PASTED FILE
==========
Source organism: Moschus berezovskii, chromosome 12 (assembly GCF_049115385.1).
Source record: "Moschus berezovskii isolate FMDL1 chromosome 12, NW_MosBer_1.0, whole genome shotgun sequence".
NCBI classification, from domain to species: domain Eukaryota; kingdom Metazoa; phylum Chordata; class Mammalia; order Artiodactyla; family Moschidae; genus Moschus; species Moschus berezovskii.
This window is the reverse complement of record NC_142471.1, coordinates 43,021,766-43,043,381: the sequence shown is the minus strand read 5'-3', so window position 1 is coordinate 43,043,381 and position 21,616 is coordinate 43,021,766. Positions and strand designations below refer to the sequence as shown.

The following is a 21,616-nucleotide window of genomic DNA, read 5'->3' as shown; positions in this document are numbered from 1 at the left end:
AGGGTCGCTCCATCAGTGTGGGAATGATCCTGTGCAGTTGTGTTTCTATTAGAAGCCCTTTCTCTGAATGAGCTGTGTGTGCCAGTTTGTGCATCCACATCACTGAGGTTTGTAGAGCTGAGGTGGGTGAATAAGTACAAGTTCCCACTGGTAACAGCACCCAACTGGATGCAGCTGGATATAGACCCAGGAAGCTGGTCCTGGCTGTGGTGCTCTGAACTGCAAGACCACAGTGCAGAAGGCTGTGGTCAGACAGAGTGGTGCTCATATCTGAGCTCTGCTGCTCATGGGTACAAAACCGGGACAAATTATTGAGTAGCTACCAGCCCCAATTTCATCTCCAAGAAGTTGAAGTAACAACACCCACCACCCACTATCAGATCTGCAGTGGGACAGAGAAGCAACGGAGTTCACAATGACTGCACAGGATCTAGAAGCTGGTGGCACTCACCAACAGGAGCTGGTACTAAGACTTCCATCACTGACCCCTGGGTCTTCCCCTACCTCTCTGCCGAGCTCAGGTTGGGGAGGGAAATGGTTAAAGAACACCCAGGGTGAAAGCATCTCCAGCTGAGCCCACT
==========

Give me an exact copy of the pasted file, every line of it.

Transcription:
Source organism: Moschus berezovskii, chromosome 12 (assembly GCF_049115385.1).
Source record: "Moschus berezovskii isolate FMDL1 chromosome 12, NW_MosBer_1.0, whole genome shotgun sequence".
NCBI classification, from domain to species: domain Eukaryota; kingdom Metazoa; phylum Chordata; class Mammalia; order Artiodactyla; family Moschidae; genus Moschus; species Moschus berezovskii.
This window is the reverse complement of record NC_142471.1, coordinates 43,021,766-43,043,381: the sequence shown is the minus strand read 5'-3', so window position 1 is coordinate 43,043,381 and position 21,616 is coordinate 43,021,766. Positions and strand designations below refer to the sequence as shown.

The following is a 21,616-nucleotide window of genomic DNA, read 5'->3' as shown; positions in this document are numbered from 1 at the left end:
AGGGTCGCTCCATCAGTGTGGGAATGATCCTGTGCAGTTGTGTTTCTATTAGAAGCCCTTTCTCTGAATGAGCTGTGTGTGCCAGTTTGTGCATCCACATCACTGAGGTTTGTAGAGCTGAGGTGGGTGAATAAGTACAAGTTCCCACTGGTAACAGCACCCAACTGGATGCAGCTGGATATAGACCCAGGAAGCTGGTCCTGGCTGTGGTGCTCTGAACTGCAAGACCACAGTGCAGAAGGCTGTGGTCAGACAGAGTGGTGCTCATATCTGAGCTCTGCTGCTCATGGGTACAAAACCGGGACAAATTATTGAGTAGCTACCAGCCCCAATTTCATCTCCAAGAAGTTGAAGTAACAACACCCACCACCCACTATCAGATCTGCAGTGGGACAGAGAAGCAACGGAGTTCACAATGACTGCACAGGATCTAGAAGCTGGTGGCACTCACCAACAGGAGCTGGTACTAAGACTTCCATCACTGACCCCTGGGTCTTCCCCTACCTCTCTGCCGAGCTCAGGTTGGGGAGGGAAATGGTTAAAGAACACCCAGGGTGAAAGCATCTCCAGCTGAGCCCACT